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Suicide prevention "isten-ins"will culminate in national conference
Thursday, January 13 2011
 
Written by Jacob Croonenberghs,
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Suicide is a tragedy that strikes Native American communities disproportionately compared to other ethnic groups, and has been a top suicide prevention american indianpriority on the agendas of many tribal governments. The suicide rate among Natives is the highest of all ethnic groups in the U.S., and new efforts are being raised to bring attention to the problem.
The Indian Health Service (IHS), in association with the Bureau of Indian Affairs (BIA), Bureau of Indian Education (BIE), and Substance Abuse and Mental Health Administration (SAMSHA) are currently undergoing a fact-finding effort to better understand the problem of suicide. Representatives are conducting Suicide Prevention Listen-Ins across the nation to ask what can be done about this issue that affects Native communities so deeply. By talking to the tribal members and leaders who have first-hand knowledge of what they are dealing with, it is hoped that communities can improve upon current efforts and work toward better prevention in the future.
This past November the Midwest Regional Suicide Prevention Listening Session took place at Prior Lake, MN. Kevin Bearquiver, Deputy Director of the BIA said, “the primary purpose of this listen-in is to gather information for a national conference for the tribes.”

That national conference date and location has not been decided yet. It will be the capstone to a series of listen-ins. The questions and concerns raised at each regional conference will be brought to national attention, making 2011 an important year in suicide prevention efforts.
Dawn Wyllie, Deputy Area Director and Chief Medical Officer for the IHS was a first speaker at the Midwest Listen-In. “Addressing suicide effectively requires collaboration between community leaders and families. Suicide is... by any reasonable judgement a crisis in Indian Country,” he said.
Over 45 individuals representing the Midwest attended the listen-in; including tribal chairs and health directors to traditional healers and housing representatives; judges, attorneys, and social workers. What was apparent to those who attended the conference is that suicide prevention means tackling the other issues that affect Native communities. During the discussion members broached subjects that included, but weren’t limited to, gang activity, economic problems, “crisis” situations, and loss of culture.
The issue of funding was picked up by many members at the conference. Though many agreed funding was needed, opinions diverged on where it would be best spent.
An elder from the Mille Lacs band of Ojibwe said, “I’ve always tried to follow tradition. There used to be 25 medicine men (in the Mille Lacs Lake region). Now I am the only one.”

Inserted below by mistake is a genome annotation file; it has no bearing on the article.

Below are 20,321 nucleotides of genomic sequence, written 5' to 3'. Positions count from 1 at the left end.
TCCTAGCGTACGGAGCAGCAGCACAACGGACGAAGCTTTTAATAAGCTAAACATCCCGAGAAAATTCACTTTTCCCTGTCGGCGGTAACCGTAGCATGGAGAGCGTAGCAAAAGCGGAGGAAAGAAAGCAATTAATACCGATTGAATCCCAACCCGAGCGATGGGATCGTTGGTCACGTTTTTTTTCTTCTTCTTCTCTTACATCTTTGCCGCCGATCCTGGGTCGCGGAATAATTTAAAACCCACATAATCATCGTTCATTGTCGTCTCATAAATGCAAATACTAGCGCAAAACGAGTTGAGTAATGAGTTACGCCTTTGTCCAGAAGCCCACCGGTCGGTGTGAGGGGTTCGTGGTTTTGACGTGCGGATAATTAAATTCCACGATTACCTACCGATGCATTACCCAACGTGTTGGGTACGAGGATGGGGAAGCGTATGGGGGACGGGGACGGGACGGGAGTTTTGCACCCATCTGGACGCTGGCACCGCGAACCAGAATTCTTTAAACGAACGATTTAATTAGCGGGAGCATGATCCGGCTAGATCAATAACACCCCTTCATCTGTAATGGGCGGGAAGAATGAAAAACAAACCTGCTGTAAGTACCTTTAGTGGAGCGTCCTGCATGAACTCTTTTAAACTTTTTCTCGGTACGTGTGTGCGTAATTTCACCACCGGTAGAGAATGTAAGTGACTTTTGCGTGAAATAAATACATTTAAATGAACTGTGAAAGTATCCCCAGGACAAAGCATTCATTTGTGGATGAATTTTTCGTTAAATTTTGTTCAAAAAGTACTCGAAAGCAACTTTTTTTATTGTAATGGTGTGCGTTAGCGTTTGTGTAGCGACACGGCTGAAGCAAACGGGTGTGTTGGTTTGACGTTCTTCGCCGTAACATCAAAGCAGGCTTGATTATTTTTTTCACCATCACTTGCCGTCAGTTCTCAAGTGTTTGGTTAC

Speakers also stressed the need for traditional healers in Native communities, as well as the need to rela the requirements on grants to include cultural practices and healing methods.
Practical solutions were offered to improve existing programs. The national suicide hot-line was one such program discussed. Clinical psychologist Anthony Stately said, “I think the current national suicide hot-line is ineffective. When a call comes in to the suicide hot-line, the call isn’t necessarily routed to a nearby area.” Stately worries there may not be resources on the ground if the call receiver isn’t local to where the call is coming from and knowledgeable of the cultural nuances the caller may have.
Stately said, “We need to share data, so that we have an accurate view of where our people are at.”
The issue of suicide affects the veteran population especially. Pamela Indivehorn works in Veteran Affairs (VA) and said, “We’ve been working on this issue with veterans for years. The VA has its own national suicide prevention hot-line. The number one method for veteran attempted suicides is overdosing. One solution is pharmaceutical monitoring.”

Other important issues brought up were establishing national media campaigns to prevent suicide, the need for more Native American mental health professionals, and preventing professional burnout. There was even talk of a “National Native Recovery Act” to help the severe socio-economic situation on the reservations.
The IHS encourages grant work to financially supplement tribal health programs and offers assistance in writing grants. It provides grants, training, and area resources to 16 of 34 tribes in the Midwest region. However, tribes have recently tried to compact and contract toward self-determination; and though the increased autonomy for the tribes is beneficial, there are drawbacks to no longer having medical prevention programs under one roof.
Archie LaRose, Leech Lake chair, said that “as community members, we were always there for each other in the past. With the new laws and policies and procedures, we’re being separated. You can throw all the funding you want at us, but we need trained professionals, we need elders who can talk to these kids.”
LaRose also said, “Lets get our professional actors and athletes to come together and tell our kids: Don’t commit suicide!”
Pamela Indivehorn summed up the meeting,“everybody at every level needs to know about suicide. We need everyone to see suicide not as taboo but as something that happens and is preventable.”

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